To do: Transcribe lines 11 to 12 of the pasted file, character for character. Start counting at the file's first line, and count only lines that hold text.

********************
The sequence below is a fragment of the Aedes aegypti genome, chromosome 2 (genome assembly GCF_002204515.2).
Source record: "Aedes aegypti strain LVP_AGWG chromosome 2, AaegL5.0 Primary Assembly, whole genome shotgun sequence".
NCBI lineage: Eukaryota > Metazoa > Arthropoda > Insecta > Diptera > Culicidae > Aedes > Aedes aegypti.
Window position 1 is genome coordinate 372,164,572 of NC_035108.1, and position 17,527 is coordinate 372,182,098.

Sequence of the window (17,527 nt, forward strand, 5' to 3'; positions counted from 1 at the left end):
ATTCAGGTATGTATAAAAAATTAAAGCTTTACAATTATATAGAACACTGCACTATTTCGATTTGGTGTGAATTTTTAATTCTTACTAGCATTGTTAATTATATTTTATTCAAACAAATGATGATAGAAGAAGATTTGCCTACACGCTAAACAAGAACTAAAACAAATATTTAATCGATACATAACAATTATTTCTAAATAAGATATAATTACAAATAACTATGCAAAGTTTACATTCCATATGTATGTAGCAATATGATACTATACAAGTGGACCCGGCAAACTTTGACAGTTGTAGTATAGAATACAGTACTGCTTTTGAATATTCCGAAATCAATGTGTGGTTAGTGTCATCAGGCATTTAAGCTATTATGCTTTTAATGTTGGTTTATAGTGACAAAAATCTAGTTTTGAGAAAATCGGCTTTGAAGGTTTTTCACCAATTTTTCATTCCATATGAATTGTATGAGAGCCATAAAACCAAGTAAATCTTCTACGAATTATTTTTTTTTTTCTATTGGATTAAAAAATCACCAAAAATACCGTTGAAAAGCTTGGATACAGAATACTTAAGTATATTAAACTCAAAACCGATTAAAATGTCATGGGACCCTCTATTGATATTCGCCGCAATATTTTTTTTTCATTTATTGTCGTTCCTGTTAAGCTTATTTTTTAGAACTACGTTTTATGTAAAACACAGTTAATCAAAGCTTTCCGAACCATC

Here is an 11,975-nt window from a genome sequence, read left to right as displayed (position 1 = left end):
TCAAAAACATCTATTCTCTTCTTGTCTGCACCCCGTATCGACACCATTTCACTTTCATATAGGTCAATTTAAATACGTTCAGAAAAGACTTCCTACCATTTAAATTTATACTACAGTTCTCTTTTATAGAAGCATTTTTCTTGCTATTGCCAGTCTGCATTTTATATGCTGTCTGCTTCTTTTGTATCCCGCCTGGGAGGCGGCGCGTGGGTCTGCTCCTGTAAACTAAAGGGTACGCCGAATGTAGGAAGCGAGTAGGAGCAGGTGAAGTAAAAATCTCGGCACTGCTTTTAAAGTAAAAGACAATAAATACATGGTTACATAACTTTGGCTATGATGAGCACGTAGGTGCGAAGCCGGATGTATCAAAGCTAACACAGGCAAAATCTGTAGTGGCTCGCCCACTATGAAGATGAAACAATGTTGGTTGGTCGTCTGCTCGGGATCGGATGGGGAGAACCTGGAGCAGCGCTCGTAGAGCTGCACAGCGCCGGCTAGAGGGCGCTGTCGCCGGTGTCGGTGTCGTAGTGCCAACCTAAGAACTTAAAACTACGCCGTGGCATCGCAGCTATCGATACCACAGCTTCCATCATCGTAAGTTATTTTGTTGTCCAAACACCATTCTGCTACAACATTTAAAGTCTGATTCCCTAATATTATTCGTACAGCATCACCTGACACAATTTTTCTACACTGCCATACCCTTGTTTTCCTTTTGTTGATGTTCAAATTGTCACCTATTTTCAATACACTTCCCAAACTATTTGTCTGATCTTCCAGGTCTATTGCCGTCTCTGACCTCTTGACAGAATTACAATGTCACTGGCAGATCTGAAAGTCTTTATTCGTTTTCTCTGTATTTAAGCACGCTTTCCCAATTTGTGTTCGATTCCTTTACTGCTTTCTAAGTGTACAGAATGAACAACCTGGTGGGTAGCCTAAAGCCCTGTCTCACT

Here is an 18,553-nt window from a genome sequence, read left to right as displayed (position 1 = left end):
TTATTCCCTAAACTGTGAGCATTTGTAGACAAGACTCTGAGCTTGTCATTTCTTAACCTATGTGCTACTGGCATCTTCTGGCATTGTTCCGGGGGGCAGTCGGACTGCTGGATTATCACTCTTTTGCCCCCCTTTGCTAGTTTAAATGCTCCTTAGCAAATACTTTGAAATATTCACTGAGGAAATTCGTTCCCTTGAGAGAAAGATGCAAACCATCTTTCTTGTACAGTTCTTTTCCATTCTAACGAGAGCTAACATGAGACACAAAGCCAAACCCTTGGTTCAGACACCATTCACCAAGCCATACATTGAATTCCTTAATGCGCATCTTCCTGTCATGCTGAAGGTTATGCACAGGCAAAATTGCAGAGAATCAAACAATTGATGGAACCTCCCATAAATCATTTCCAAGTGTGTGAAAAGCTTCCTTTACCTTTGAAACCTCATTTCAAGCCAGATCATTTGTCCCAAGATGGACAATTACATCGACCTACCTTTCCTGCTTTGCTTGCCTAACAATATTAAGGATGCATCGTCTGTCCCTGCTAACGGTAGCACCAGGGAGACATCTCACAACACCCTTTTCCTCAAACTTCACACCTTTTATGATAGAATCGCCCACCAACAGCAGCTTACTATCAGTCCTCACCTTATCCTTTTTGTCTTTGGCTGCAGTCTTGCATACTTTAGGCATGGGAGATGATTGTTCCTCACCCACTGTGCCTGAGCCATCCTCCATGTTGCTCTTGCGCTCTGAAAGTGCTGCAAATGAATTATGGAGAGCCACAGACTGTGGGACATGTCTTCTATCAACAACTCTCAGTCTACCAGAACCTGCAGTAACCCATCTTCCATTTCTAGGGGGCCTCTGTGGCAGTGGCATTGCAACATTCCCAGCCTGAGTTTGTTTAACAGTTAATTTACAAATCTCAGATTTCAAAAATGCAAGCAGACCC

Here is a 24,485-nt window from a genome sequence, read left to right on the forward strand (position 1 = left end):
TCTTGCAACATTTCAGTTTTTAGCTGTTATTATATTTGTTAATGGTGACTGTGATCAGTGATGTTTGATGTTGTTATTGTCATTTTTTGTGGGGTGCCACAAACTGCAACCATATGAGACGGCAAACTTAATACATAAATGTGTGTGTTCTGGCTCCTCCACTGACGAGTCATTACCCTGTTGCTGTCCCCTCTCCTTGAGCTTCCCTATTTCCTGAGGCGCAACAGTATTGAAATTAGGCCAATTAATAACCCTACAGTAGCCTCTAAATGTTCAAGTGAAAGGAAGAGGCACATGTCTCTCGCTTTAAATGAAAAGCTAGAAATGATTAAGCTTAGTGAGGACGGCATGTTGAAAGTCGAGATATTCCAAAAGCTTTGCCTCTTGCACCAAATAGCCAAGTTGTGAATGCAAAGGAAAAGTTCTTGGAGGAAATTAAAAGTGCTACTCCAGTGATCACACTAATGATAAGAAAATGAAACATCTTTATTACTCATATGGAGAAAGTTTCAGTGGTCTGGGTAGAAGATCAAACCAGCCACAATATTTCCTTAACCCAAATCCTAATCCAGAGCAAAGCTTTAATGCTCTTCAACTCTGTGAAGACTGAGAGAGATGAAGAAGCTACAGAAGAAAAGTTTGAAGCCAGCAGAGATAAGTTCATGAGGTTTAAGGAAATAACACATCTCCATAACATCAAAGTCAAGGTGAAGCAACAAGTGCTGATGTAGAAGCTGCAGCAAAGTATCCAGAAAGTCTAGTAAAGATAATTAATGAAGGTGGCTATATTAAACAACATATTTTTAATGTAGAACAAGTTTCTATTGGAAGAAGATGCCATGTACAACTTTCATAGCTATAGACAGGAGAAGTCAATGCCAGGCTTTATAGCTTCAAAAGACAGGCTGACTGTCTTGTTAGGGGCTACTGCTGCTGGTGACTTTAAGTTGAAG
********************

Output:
Here is a 24,485-nt window from a genome sequence, read left to right on the forward strand (position 1 = left end):
TCTTGCAACATTTCAGTTTTTAGCTGTTATTATATTTGTTAATGGTGACTGTGATCAGTGATGTTTGATGTTGTTATTGTCATTTTTTGTGGGGTGCCACAAACTGCAACCATATGAGACGGCAAACTTAATACATAAATGTGTGTGTTCTGGCTCCTCCACTGACGAGTCATTACCCTGTTGCTGTCCCCTCTCCTTGAGCTTCCCTATTTCCTGAGGCGCAACAGTATTGAAATTAGGCCAATTAATAACCCTACAGTAGCCTCTAAATGTTCAAGTGAAAGGAAGAGGCACATGTCTCTCGCTTTAAATGAAAAGCTAGAAATGATTAAGCTTAGTGAGGACGGCATGTTGAAAGTCGAGATATTCCAAAAGCTTTGCCTCTTGCACCAAATAGCCAAGTTGTGAATGCAAAGGAAAAGTTCTTGGAGGAAATTAAAAGTGCTACTCCAGTGATCACACTAATGATAAGAAAATGAAACATCTTTATTACTCATATGGAGAAAGTTTCAGTGGTCTGGGTAGAAGATCAAACCAGCCACAATATTTCCTTAACCCAAATCCTAATCCAGAGCAAAGCTTTAATGCTCTTCAACTCTGTGAAGACTGAGAGAGATGAAGAAGCTACAGAAGAAAAGTTTGAAGCCAGCAGAGATAAGTTCATGAGGTTTAAGGAAATAACACATCTCCATAACATCAAAGTCAAGGTGAAGCAACAAGTGCTGATGTAGAAGCTGCAGCAAAGTATCCAGAAAGTCTAGTAAAGATAATTAATGAAGGTGGCTATATTAAACAACATATTTTTAATGTAGAACAAGTTTCTATTGGAAGAAGATGCCATGTACAACTTTCATAGCTATAGACAGGAGAAGTCAATGCCAGGCTTTATAGCTTCAAAAGACAGGCTGACTGTCTTGTTAGGGGCTACTGCTGCTGGTGACTTTAAGTTGAAG